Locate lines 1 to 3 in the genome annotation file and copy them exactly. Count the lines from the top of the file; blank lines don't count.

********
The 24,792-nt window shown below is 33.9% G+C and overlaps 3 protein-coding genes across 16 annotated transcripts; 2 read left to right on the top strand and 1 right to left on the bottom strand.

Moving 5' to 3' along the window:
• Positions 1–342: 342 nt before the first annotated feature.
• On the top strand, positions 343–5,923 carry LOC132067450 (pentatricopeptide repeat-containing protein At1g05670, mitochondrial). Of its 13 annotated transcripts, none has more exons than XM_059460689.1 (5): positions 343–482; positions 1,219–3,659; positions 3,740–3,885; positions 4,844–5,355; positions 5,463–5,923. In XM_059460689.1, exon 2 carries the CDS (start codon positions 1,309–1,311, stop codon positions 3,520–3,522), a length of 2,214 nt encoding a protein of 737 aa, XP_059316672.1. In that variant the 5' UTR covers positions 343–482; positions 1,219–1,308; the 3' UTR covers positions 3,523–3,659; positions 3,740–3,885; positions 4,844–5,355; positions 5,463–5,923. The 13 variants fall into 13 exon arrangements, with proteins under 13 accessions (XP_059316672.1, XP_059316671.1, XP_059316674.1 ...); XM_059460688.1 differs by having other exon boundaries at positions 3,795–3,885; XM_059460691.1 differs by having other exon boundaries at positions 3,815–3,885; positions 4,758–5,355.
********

The 24,792-nt window shown below is 33.9% G+C and overlaps 3 protein-coding genes across 16 annotated transcripts; 2 read left to right on the top strand and 1 right to left on the bottom strand.

Moving 5' to 3' along the window:
• Positions 1–342: 342 nt before the first annotated feature.